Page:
Closely Held Company Litigation Attorneys
Closely held entities occupy a unique space in the realm of business law generally. Disputes that arise involving closely held entities can often be some of the most acrimonious and emotionally-fueled disputes most attorneys will deal with. Having a good attorney offering you counsel should you be involved in such a dispute is critical to making sound business decisions when the emotional component may cause you to pursue less fruitful directions.
What is a closely held entity? Whether they are corporations, limited liability companies, or even partnerships, the IRS defines a “closely held corporation” as a corporation that has at least fifty percent of its value in terms of outstanding stock held by five or fewer individuals. Closely held entities can be corporations, limited liability companies, partnerships or even trusts, joint ventures or other niche business entities. The legal principles that apply to disputes arising in closely held entities are very similar, regardless of how they are organized.
Closely held entities are often companies that are owned by close associates or, in many cases, family members. A common characteristic is that the owners enjoyed a high level of trust, comradery and common purpose in the beginning of the company’s history which, not surprisingly, often leads to a lack of documentation. The owners often believe that they were all in agreement about the goals and the direction of the business venture in the beginning because, for the most part, they were. As the years go by, disputes can and do arise because personality conflicts come to the forefront. This phenomenon is particularly accentuated during times of great success where disputes arise pertaining to the division of profits or with respect to differences in goals such as growth, additional investment, or profit-taking. Similarly, downturns and hard-times bring out nasty disagreements that had been in remission while times were good. If any of this sounds familiar, keep reading! Significant changes in circumstances or leadership often bring out conflict. An original founder might experience poor health or may pass away leaving stock and leadership responsibilities to later generations which may or may not be well received by others in the closely held business.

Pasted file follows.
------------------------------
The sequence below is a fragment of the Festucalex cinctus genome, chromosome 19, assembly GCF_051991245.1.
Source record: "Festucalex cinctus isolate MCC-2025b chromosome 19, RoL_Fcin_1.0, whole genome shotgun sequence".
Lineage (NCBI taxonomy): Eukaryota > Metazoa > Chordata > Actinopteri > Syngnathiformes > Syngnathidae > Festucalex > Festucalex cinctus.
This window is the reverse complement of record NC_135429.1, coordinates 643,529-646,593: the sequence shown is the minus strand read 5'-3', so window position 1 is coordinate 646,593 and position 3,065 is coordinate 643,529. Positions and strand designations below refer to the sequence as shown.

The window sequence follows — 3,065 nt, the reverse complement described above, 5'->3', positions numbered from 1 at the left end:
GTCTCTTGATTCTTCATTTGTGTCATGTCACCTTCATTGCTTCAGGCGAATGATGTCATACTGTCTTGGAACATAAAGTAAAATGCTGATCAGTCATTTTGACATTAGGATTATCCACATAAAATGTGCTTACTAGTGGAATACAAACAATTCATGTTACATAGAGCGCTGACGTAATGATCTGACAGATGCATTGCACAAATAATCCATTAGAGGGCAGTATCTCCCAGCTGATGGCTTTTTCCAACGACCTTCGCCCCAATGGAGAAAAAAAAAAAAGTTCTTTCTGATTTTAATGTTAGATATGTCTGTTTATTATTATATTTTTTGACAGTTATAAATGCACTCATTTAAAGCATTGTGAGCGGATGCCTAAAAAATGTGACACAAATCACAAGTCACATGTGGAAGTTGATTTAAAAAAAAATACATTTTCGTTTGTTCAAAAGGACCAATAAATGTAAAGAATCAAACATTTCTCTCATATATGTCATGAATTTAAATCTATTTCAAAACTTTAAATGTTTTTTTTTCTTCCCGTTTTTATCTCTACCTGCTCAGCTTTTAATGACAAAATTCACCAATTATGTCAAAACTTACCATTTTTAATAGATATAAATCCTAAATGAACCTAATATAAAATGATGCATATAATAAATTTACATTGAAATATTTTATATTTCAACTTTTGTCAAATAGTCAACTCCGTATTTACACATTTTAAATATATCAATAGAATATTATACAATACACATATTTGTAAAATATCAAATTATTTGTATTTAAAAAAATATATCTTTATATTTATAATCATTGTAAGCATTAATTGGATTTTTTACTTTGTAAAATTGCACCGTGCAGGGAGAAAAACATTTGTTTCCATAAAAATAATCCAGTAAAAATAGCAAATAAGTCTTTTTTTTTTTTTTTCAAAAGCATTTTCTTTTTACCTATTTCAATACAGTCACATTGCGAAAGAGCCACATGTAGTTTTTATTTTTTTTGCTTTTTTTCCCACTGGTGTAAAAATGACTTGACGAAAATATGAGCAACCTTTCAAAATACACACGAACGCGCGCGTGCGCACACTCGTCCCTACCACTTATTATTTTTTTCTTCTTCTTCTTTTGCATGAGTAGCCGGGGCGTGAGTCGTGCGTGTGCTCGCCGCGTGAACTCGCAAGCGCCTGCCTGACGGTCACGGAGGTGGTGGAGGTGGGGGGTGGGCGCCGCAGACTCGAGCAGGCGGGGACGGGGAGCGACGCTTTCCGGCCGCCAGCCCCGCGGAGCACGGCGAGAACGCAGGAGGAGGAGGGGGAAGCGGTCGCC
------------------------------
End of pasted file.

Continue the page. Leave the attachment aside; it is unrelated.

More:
The one thing that makes disputes in closely held entities particularly difficult is that aggrieved or dissatisfied owners aren’t free to simply call their broker and sell their stock. There is typically a very limited market for ownership interest in closely held entities, and often widely divergent views about the value of that ownership interest. Either the whole business is sold if most of the owners can agree on such an approach, or it won’t be sold, which just makes aggrieved owners even more miserable or feeling “trapped.”
At Marrs Griebel Law, our attorneys have years of experience in dealing with the countless variety of disputes that arise in closely held entities. As mentioned above, there is a unique body of case law and expertise that an attorney should have if the attorney is to most effectively represent the client. Our attorneys have represented the companies as well as individual owners of closely held companies. Claims often involve unique legal claims such as minority shareholder (or LLC member) oppression claims, shareholder (or LLC member), derivative claims, fraud claims, claims for accounting, and almost always claims for shareholder (or member) buyout and/or judicial dissolution.
If you are involved in a dispute involving a closely held entity, or even if you have an ownership in a closely held entity and want to begin a dialogue about your legal rights and ultimate exit strategy, contact us today for a free consultation. Time is typically the enemy with these situations and options that may have been available early on cease to be available later due to strict deadlines and time-constraints. We recommend you act sooner rather than later as bad situations rarely get better based solely on the passage of time.